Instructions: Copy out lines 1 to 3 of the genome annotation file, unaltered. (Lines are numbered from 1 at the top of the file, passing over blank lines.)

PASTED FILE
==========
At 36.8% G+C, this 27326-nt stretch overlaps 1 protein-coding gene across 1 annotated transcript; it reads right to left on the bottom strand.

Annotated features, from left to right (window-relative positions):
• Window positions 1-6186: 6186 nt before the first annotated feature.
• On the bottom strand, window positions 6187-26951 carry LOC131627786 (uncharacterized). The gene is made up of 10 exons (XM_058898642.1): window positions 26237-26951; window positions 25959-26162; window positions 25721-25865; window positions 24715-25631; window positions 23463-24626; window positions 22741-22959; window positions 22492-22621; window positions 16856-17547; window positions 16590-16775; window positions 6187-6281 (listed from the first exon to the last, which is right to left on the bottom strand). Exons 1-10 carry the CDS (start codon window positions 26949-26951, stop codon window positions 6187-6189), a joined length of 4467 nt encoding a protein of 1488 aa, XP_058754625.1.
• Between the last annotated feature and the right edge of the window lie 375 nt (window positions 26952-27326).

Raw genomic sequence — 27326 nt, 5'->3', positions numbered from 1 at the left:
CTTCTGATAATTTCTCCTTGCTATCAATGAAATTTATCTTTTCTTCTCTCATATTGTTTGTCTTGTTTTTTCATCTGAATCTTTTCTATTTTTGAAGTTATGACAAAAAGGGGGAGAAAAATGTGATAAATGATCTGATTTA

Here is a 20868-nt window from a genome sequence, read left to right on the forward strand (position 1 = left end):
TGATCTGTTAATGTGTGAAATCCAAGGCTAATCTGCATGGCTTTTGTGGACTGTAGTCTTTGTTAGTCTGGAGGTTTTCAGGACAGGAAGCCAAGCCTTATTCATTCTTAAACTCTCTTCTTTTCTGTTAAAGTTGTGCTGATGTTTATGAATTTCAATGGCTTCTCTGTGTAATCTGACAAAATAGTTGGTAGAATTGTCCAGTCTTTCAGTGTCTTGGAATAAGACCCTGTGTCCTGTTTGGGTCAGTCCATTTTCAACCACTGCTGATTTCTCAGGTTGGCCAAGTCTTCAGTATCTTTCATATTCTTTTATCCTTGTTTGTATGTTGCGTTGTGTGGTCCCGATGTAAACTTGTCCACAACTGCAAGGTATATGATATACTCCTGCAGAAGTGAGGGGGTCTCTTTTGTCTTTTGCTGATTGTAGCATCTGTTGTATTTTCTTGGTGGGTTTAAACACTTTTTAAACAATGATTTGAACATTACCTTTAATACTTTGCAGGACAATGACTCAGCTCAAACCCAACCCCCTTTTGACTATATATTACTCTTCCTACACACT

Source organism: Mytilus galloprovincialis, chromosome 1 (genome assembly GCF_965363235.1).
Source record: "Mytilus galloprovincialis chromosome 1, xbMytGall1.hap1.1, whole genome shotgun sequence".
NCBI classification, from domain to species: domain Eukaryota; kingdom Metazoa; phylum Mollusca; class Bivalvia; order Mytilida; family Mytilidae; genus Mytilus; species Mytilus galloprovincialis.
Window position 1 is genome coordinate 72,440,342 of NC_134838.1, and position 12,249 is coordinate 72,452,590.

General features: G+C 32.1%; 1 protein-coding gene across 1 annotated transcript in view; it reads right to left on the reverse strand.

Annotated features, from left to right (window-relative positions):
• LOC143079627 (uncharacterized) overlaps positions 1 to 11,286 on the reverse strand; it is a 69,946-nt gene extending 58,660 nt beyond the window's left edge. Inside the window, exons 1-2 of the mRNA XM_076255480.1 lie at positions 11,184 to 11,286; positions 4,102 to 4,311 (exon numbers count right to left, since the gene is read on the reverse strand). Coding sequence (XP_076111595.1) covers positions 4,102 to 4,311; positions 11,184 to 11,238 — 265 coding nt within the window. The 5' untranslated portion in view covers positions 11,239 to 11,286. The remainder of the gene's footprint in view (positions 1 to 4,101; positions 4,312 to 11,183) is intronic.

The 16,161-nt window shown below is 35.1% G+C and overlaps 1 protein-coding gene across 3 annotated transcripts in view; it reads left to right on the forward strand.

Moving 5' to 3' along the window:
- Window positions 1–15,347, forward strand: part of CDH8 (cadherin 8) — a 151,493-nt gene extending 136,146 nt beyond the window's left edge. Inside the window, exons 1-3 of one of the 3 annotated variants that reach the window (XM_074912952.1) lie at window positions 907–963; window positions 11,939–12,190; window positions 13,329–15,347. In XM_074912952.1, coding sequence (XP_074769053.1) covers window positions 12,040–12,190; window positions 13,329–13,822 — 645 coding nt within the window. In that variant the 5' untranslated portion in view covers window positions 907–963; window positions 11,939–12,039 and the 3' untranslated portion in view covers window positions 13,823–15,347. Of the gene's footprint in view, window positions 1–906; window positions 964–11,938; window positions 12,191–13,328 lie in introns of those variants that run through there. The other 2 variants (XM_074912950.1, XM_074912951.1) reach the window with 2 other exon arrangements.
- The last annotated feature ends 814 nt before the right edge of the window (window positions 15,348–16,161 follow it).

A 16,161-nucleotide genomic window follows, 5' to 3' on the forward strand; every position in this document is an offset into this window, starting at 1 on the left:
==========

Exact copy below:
At 36.8% G+C, this 27326-nt stretch overlaps 1 protein-coding gene across 1 annotated transcript; it reads right to left on the bottom strand.

Annotated features, from left to right (window-relative positions):
• Window positions 1-6186: 6186 nt before the first annotated feature.